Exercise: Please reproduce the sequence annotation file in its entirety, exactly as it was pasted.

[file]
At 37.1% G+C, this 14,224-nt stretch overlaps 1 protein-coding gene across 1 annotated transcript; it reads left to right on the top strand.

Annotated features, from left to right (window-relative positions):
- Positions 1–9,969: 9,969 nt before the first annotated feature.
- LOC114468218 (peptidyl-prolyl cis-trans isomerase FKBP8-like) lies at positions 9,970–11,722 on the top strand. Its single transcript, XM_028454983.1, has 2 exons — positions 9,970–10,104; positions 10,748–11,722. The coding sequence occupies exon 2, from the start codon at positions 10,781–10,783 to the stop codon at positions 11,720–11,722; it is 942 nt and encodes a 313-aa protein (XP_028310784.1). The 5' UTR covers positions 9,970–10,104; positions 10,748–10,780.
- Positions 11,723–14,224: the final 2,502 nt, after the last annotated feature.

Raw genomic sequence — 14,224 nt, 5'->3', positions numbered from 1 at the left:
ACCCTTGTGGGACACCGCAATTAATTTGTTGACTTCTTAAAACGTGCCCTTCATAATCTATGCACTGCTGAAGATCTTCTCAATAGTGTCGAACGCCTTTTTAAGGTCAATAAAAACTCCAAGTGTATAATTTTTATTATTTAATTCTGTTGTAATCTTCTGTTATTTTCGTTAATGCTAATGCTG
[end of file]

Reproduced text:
At 37.1% G+C, this 14,224-nt stretch overlaps 1 protein-coding gene across 1 annotated transcript; it reads left to right on the top strand.

Annotated features, from left to right (window-relative positions):
- Positions 1–9,969: 9,969 nt before the first annotated feature.
- LOC114468218 (peptidyl-prolyl cis-trans isomerase FKBP8-like) lies at positions 9,970–11,722 on the top strand. Its single transcript, XM_028454983.1, has 2 exons — positions 9,970–10,104; positions 10,748–11,722. The coding sequence occupies exon 2, from the start codon at positions 10,781–10,783 to the stop codon at positions 11,720–11,722; it is 942 nt and encodes a 313-aa protein (XP_028310784.1). The 5' UTR covers positions 9,970–10,104; positions 10,748–10,780.
- Positions 11,723–14,224: the final 2,502 nt, after the last annotated feature.

Raw genomic sequence — 14,224 nt, 5'->3', positions numbered from 1 at the left:
ACCCTTGTGGGACACCGCAATTAATTTGTTGACTTCTTAAAACGTGCCCTTCATAATCTATGCACTGCTGAAGATCTTCTCAATAGTGTCGAACGCCTTTTTAAGGTCAATAAAAACTCCAAGTGTATAATTTTTATTATTTAATTCTGTTGTAATCTTCTGTTATTTTCGTTAATGCTAATGCTG